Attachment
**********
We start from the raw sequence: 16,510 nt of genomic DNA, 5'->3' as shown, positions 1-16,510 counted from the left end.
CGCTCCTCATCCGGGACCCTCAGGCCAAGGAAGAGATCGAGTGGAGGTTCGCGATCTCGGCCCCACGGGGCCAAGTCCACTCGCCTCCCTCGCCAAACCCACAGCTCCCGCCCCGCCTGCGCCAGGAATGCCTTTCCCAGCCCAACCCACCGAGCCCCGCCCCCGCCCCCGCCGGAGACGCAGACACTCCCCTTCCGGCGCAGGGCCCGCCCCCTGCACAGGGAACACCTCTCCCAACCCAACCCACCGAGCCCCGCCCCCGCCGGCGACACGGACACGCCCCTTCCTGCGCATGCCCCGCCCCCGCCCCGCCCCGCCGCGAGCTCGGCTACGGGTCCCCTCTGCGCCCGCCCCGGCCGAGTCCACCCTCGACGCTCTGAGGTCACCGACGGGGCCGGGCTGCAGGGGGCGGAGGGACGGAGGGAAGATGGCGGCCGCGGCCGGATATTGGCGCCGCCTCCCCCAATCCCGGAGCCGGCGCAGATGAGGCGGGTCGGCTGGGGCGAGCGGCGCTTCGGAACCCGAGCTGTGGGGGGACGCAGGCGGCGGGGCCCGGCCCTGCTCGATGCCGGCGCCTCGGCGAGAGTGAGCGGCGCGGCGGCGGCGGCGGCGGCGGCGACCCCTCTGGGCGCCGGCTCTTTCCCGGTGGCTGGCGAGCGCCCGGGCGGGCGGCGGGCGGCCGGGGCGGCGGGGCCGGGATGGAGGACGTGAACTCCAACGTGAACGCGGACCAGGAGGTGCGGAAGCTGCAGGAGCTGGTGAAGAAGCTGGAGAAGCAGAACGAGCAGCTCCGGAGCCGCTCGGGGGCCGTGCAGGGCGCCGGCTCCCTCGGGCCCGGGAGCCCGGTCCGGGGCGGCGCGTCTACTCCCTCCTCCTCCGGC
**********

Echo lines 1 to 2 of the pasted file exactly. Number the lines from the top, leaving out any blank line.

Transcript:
We start from the raw sequence: 16,510 nt of genomic DNA, 5'->3' as shown, positions 1-16,510 counted from the left end.
CGCTCCTCATCCGGGACCCTCAGGCCAAGGAAGAGATCGAGTGGAGGTTCGCGATCTCGGCCCCACGGGGCCAAGTCCACTCGCCTCCCTCGCCAAACCCACAGCTCCCGCCCCGCCTGCGCCAGGAATGCCTTTCCCAGCCCAACCCACCGAGCCCCGCCCCCGCCCCCGCCGGAGACGCAGACACTCCCCTTCCGGCGCAGGGCCCGCCCCCTGCACAGGGAACACCTCTCCCAACCCAACCCACCGAGCCCCGCCCCCGCCGGCGACACGGACACGCCCCTTCCTGCGCATGCCCCGCCCCCGCCCCGCCCCGCCGCGAGCTCGGCTACGGGTCCCCTCTGCGCCCGCCCCGGCCGAGTCCACCCTCGACGCTCTGAGGTCACCGACGGGGCCGGGCTGCAGGGGGCGGAGGGACGGAGGGAAGATGGCGGCCGCGGCCGGATATTGGCGCCGCCTCCCCCAATCCCGGAGCCGGCGCAGATGAGGCGGGTCGGCTGGGGCGAGCGGCGCTTCGGAACCCGAGCTGTGGGGGGACGCAGGCGGCGGGGCCCGGCCCTGCTCGATGCCGGCGCCTCGGCGAGAGTGAGCGGCGCGGCGGCGGCGGCGGCGGCGGCGACCCCTCTGGGCGCCGGCTCTTTCCCGGTGGCTGGCGAGCGCCCGGGCGGGCGGCGGGCGGCCGGGGCGGCGGGGCCGGGATGGAGGACGTGAACTCCAACGTGAACGCGGACCAGGAGGTGCGGAAGCTGCAGGAGCTGGTGAAGAAGCTGGAGAAGCAGAACGAGCAGCTCCGGAGCCGCTCGGGGGCCGTGCAGGGCGCCGGCTCCCTCGGGCCCGGGAGCCCGGTCCGGGGCGGCGCGTCTACTCCCTCCTCCTCCGGC